Thursday, August 18, 2011

'Hurry up, hurry up!' I told my coffee as it steeped. I plopped the last scone into a bag and tried to zip my rucksack singlehandedly. I hoped those goodies would be eaten quickly; there were too many things in my backpack that I had not yet been able to put in the truck transporting our heavier baggage, so I wanted to lighten the load as soon as possible. Ah, five minutes was up, and I began drinking what would be my last cup for at least several days, lingering over each sip even as I eyed my toothbrush.

The sky outside was heavy and overcast. There would be no magenta dawn this year. No matter, I could settle for a rose-hued orb against grey velvet. Checking my plugs, extinguished candles, and gas for the eighteenth time, I finally went running for the bus.

Though twenty and a half miles lay ahead of me, I could not sit down once aboard. Laying my bag in one of the many empty seats at 5:30 AM, I folded my arms and pondered.

What are you doing this year?
I'm going to pray. There you are.
What are you asking for?
I smiled. Reposing in my heart was a strong regard for the intentions of all whom I had known and especially those dear to me. I also planned on carrying up the burden of every soul that watched the procession (friendly or hostile) on the way. However, I was not going to petition for them. I had made the consecration of slavery to the Immaculate Heart of Mary and thus had foresworn the right to ask for anything in such a direct manner.

A priest once chided me in confession for this very literal interpretation of St. Louis de Montfort's consecration, but my own reason could not find in the saint's adamant language any room to maintain petitions at my personal discretion. I was to be a slave and to offer what I had to the Queen, who would present them fittingly before the King and ask Him for the favours she wanted. If I
craved something, I could but look upon it, and hope that she might think my desire worthy enough to carry before the throne. For example, I might wish my fast to be offered up for a political crisis, or the pain in my heart to ease that in a sister's, or my rosary to strengthen the sinews of a friend's felicity, yet the Mother of God might use these prayers for something quite different.

In childhood, there were many times when I may have presented a sweet or a flower to my mother, who in turn gave it to a crying sibling. I was always quite put out whenever she had usurped the direction of my gift and to someone who did not deserve it either! However, mothers have a tendency to give blessings to those who merit them least. Understanding that tendency, and in my pride wishing to direct any spiritual works of mercy I might do, I had resisted the consecration from age 13 to 26. A year after having made it though, I was now receiving the consolations of the promise.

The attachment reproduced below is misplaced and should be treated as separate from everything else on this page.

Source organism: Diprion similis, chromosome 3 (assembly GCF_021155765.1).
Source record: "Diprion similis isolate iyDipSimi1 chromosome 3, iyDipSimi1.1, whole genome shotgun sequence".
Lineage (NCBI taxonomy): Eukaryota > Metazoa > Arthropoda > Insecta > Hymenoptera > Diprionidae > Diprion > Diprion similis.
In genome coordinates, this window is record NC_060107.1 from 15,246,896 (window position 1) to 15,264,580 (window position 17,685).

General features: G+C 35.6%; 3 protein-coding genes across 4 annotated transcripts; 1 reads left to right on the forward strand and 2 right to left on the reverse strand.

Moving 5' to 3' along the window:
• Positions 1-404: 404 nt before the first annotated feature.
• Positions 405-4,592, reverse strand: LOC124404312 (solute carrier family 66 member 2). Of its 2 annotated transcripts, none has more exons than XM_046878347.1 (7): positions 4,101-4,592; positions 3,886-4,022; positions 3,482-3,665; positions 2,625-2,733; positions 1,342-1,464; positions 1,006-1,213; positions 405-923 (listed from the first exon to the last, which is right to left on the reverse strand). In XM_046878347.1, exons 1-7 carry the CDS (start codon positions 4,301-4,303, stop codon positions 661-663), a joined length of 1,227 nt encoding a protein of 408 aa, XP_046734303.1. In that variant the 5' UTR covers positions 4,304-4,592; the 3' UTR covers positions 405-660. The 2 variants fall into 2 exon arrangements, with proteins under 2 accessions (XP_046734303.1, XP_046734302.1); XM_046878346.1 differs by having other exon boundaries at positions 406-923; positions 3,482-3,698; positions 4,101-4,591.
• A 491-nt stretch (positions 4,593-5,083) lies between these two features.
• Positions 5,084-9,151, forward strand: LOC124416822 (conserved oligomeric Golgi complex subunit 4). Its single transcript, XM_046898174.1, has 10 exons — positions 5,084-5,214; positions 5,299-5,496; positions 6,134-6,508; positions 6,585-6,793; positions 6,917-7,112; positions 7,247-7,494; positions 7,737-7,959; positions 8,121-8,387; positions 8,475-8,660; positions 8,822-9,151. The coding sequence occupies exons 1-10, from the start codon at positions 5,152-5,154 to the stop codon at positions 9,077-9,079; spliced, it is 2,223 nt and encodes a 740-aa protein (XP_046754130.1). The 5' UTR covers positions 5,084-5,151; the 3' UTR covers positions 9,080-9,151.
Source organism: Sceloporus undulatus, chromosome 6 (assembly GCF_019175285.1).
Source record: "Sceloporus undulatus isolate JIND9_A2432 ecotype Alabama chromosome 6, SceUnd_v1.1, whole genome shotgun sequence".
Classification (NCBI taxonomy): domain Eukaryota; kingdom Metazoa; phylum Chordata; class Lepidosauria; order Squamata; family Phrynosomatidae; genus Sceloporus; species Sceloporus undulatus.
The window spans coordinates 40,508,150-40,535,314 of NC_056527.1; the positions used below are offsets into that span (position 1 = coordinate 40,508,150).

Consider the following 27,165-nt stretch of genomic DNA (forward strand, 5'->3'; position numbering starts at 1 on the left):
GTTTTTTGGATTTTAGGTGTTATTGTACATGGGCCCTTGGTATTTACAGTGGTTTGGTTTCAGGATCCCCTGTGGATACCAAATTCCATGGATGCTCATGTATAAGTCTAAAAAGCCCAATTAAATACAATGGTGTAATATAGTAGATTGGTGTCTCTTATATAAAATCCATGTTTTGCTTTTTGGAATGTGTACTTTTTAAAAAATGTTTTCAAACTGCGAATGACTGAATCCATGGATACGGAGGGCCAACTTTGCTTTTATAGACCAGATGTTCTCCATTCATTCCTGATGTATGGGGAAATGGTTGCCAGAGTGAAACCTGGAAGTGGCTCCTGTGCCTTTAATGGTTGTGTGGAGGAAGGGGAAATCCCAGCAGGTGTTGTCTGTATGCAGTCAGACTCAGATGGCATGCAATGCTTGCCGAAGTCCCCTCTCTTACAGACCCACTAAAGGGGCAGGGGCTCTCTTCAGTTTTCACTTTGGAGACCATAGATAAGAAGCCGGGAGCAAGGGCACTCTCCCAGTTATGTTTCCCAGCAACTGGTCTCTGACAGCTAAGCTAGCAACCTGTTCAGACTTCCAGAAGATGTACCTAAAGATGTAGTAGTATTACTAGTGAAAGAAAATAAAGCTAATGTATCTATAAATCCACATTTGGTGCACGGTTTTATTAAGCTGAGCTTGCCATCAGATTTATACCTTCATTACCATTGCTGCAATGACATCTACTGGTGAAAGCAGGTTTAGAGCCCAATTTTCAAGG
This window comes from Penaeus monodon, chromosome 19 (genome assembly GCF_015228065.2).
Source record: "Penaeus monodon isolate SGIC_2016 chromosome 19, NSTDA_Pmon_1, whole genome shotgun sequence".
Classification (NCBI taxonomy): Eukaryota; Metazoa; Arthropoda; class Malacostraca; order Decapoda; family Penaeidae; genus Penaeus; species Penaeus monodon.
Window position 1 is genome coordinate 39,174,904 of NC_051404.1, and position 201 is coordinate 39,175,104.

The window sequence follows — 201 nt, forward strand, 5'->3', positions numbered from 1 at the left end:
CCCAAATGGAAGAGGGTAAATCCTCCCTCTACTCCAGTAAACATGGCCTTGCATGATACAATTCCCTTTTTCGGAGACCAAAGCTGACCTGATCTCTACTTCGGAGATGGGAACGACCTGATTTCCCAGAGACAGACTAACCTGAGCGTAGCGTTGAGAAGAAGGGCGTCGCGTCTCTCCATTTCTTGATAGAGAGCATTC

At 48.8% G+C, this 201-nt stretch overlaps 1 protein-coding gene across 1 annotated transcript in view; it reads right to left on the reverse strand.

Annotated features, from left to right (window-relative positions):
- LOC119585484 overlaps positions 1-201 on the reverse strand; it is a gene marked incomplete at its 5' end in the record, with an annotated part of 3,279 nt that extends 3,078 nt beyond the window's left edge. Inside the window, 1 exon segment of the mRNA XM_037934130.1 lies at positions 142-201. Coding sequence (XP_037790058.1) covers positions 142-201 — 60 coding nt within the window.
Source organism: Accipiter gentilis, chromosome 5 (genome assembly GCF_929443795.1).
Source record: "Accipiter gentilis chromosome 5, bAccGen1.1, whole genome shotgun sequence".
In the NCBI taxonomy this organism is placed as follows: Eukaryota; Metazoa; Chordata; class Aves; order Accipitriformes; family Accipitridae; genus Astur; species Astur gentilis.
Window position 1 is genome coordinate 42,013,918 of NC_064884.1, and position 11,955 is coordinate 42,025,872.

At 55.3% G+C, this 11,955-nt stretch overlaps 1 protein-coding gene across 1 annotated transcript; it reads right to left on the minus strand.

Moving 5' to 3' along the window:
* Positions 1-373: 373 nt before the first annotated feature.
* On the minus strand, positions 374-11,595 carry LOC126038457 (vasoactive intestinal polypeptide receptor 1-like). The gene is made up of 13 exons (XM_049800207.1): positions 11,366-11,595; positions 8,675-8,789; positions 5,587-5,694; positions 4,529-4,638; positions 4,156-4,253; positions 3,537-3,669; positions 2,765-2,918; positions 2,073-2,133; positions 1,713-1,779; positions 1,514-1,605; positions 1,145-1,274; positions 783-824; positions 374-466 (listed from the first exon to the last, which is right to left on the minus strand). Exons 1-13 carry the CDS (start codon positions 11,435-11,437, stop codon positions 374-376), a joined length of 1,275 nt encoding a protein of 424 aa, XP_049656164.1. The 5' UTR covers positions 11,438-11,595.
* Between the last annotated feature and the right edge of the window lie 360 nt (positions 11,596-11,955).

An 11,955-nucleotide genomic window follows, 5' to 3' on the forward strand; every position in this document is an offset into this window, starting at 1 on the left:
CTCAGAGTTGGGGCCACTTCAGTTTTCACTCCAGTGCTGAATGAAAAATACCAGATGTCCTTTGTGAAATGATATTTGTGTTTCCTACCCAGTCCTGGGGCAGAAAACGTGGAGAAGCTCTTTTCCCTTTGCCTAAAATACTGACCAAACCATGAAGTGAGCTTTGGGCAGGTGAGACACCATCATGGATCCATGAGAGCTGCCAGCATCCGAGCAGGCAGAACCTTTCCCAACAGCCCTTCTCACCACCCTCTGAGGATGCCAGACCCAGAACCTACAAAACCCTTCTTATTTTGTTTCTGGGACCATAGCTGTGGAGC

'Dear Lady, you know what is near to my heart and all that I long for, but you'll ask the Lord what you think is best for me, and I shall not open my mouth. This year, I promise to relish the peace and joy of the pilgrimage and seek nothing beyond. I ask for--I hope for--nothing.' I clenched my hands, hoping I earnestly meant what I was thinking, and hopped off the bus.

Our assembly must have been a bit smaller than the year before; I was surprised to find a place in a pew at Mass. We piled our rucksacks in the back and knelt with the keen readiness of soldiers at the Sacrifice. When Mass had been said and the Holy Eucharist distributed, I took a moment to read the Vespers' hymn for the Feast of the Transfiguration:

Quicumque Christum quaeritis, All ye who seek full longingly

Oculos in altum tóllite: For Christ, lift up your eyes on high:
Thank you Marzena!
Illic licébit vísere There may ye see the vision bright,
Signum per
énnis glória. Th' eternal Son, in glorious light.

'O Lord!' I whispered, my throat already choaking and my eyes stinging. Gazing up at the icon of the Black Madonna above the altar, I thought, 'Yes. I shall lift up mine eyes to the Bright Mount, and contemplate Him to whom she gestures.'

Leaving the chapel, we were greeted with silver inches from the misty grey dome of heaven. The humidity in the air promised identical weather to that of 6 August, 2010. I am certain all the pilgrims had the same presentiment as the day progressed and that all hoped to find their transported bags drier than themselves at the day's end.

I exchanged greetings with familiar faces, and it was so lovely to reflect that they were known to me. Two children whom I had met from the year before, M. and O. (not at this time wishing to be 'Frodo' and 'Pippin'), seemed delighted that I
remembered their names, and I soon found two ready walking companions who did not much mind my unpolished Polish.

Happily, more pilgrims joined us later, and many more walked with us to the outskirts of Warszawa to see us off. The sun shone, and the rain fell in turn. Yet, this time, when we arrived at our destination, the baggage was perfectly dry. It was also a little blessing to be encamped at the same idyllic homestead as last year.

Yet, I was informed that the man owned it had endured many trials, having lost both his wife and one of his children. He was congenial with the pilgrims and generous with his property, and it seemed a pity that I might not offer up a particular Ave for his sake.

Say one up anyway, and it shall be for someone.

Yes, for whomever it was, this pilgrimage would surely be for someone.


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Warsaw, Poland
Domine, spero quia mundum vicisti. Lord, I trust that Thou hast overcome the world. Panie, ufam, żeś pokonał świat.
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